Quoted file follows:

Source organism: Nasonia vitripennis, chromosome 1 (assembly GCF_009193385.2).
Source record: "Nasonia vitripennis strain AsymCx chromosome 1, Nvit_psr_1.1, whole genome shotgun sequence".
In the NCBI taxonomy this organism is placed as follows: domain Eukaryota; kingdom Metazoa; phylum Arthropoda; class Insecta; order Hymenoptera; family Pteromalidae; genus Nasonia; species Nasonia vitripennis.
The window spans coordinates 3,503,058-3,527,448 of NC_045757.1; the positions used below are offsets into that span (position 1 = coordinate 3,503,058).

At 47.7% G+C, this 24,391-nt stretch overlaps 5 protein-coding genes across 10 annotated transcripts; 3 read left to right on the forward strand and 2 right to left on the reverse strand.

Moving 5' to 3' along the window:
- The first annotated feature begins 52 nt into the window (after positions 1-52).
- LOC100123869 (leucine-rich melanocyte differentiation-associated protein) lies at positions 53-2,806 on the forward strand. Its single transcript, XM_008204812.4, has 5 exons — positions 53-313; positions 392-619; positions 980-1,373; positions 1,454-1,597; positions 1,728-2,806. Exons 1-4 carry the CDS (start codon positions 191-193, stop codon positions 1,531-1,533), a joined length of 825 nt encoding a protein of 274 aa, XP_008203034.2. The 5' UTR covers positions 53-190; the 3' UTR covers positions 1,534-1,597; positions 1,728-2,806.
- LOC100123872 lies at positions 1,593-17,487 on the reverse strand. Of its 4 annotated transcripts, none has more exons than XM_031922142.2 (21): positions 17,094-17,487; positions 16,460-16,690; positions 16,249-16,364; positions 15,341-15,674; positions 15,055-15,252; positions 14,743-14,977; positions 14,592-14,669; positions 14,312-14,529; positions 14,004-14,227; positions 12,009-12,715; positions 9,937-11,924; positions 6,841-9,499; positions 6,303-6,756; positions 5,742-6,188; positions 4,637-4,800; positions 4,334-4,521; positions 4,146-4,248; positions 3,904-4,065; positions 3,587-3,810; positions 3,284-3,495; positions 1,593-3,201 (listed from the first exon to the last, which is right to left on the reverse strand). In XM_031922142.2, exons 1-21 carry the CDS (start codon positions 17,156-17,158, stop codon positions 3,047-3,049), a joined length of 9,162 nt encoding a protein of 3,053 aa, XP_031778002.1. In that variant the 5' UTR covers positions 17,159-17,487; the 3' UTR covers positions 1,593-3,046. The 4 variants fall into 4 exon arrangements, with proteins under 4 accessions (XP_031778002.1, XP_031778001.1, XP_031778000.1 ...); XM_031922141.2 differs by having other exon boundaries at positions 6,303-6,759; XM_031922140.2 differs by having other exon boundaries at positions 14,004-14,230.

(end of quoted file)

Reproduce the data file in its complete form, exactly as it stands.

Source organism: Nasonia vitripennis, chromosome 1 (assembly GCF_009193385.2).
Source record: "Nasonia vitripennis strain AsymCx chromosome 1, Nvit_psr_1.1, whole genome shotgun sequence".
In the NCBI taxonomy this organism is placed as follows: domain Eukaryota; kingdom Metazoa; phylum Arthropoda; class Insecta; order Hymenoptera; family Pteromalidae; genus Nasonia; species Nasonia vitripennis.
The window spans coordinates 3,503,058-3,527,448 of NC_045757.1; the positions used below are offsets into that span (position 1 = coordinate 3,503,058).

At 47.7% G+C, this 24,391-nt stretch overlaps 5 protein-coding genes across 10 annotated transcripts; 3 read left to right on the forward strand and 2 right to left on the reverse strand.

Moving 5' to 3' along the window:
- The first annotated feature begins 52 nt into the window (after positions 1-52).
- LOC100123869 (leucine-rich melanocyte differentiation-associated protein) lies at positions 53-2,806 on the forward strand. Its single transcript, XM_008204812.4, has 5 exons — positions 53-313; positions 392-619; positions 980-1,373; positions 1,454-1,597; positions 1,728-2,806. Exons 1-4 carry the CDS (start codon positions 191-193, stop codon positions 1,531-1,533), a joined length of 825 nt encoding a protein of 274 aa, XP_008203034.2. The 5' UTR covers positions 53-190; the 3' UTR covers positions 1,534-1,597; positions 1,728-2,806.
- LOC100123872 lies at positions 1,593-17,487 on the reverse strand. Of its 4 annotated transcripts, none has more exons than XM_031922142.2 (21): positions 17,094-17,487; positions 16,460-16,690; positions 16,249-16,364; positions 15,341-15,674; positions 15,055-15,252; positions 14,743-14,977; positions 14,592-14,669; positions 14,312-14,529; positions 14,004-14,227; positions 12,009-12,715; positions 9,937-11,924; positions 6,841-9,499; positions 6,303-6,756; positions 5,742-6,188; positions 4,637-4,800; positions 4,334-4,521; positions 4,146-4,248; positions 3,904-4,065; positions 3,587-3,810; positions 3,284-3,495; positions 1,593-3,201 (listed from the first exon to the last, which is right to left on the reverse strand). In XM_031922142.2, exons 1-21 carry the CDS (start codon positions 17,156-17,158, stop codon positions 3,047-3,049), a joined length of 9,162 nt encoding a protein of 3,053 aa, XP_031778002.1. In that variant the 5' UTR covers positions 17,159-17,487; the 3' UTR covers positions 1,593-3,046. The 4 variants fall into 4 exon arrangements, with proteins under 4 accessions (XP_031778002.1, XP_031778001.1, XP_031778000.1 ...); XM_031922141.2 differs by having other exon boundaries at positions 6,303-6,759; XM_031922140.2 differs by having other exon boundaries at positions 14,004-14,230.